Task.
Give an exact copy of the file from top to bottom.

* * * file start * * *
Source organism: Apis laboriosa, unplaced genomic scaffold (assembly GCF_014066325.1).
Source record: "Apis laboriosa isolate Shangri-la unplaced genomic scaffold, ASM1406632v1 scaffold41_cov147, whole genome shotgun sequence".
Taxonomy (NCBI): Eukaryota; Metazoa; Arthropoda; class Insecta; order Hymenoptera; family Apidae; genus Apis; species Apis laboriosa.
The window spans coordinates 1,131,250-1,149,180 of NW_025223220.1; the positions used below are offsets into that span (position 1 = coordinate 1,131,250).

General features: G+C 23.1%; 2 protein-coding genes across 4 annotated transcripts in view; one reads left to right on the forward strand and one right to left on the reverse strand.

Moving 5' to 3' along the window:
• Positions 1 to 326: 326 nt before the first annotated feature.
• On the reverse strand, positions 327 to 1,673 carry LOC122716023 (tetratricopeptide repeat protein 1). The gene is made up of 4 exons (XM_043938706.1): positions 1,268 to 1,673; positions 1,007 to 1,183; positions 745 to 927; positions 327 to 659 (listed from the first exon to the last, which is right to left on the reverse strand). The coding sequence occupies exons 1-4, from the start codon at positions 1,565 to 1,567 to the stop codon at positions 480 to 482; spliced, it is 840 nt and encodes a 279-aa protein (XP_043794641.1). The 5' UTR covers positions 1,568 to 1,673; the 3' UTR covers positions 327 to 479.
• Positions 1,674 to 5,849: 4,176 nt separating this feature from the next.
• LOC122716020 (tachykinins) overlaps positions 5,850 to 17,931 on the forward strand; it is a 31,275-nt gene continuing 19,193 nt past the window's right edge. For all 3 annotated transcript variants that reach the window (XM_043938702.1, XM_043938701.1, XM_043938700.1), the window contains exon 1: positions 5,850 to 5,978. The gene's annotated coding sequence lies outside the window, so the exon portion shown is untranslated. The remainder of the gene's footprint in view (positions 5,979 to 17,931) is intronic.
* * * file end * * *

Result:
Source organism: Apis laboriosa, unplaced genomic scaffold (assembly GCF_014066325.1).
Source record: "Apis laboriosa isolate Shangri-la unplaced genomic scaffold, ASM1406632v1 scaffold41_cov147, whole genome shotgun sequence".
Taxonomy (NCBI): Eukaryota; Metazoa; Arthropoda; class Insecta; order Hymenoptera; family Apidae; genus Apis; species Apis laboriosa.
The window spans coordinates 1,131,250-1,149,180 of NW_025223220.1; the positions used below are offsets into that span (position 1 = coordinate 1,131,250).

General features: G+C 23.1%; 2 protein-coding genes across 4 annotated transcripts in view; one reads left to right on the forward strand and one right to left on the reverse strand.

Moving 5' to 3' along the window:
• Positions 1 to 326: 326 nt before the first annotated feature.
• On the reverse strand, positions 327 to 1,673 carry LOC122716023 (tetratricopeptide repeat protein 1). The gene is made up of 4 exons (XM_043938706.1): positions 1,268 to 1,673; positions 1,007 to 1,183; positions 745 to 927; positions 327 to 659 (listed from the first exon to the last, which is right to left on the reverse strand). The coding sequence occupies exons 1-4, from the start codon at positions 1,565 to 1,567 to the stop codon at positions 480 to 482; spliced, it is 840 nt and encodes a 279-aa protein (XP_043794641.1). The 5' UTR covers positions 1,568 to 1,673; the 3' UTR covers positions 327 to 479.
• Positions 1,674 to 5,849: 4,176 nt separating this feature from the next.
• LOC122716020 (tachykinins) overlaps positions 5,850 to 17,931 on the forward strand; it is a 31,275-nt gene continuing 19,193 nt past the window's right edge. For all 3 annotated transcript variants that reach the window (XM_043938702.1, XM_043938701.1, XM_043938700.1), the window contains exon 1: positions 5,850 to 5,978. The gene's annotated coding sequence lies outside the window, so the exon portion shown is untranslated. The remainder of the gene's footprint in view (positions 5,979 to 17,931) is intronic.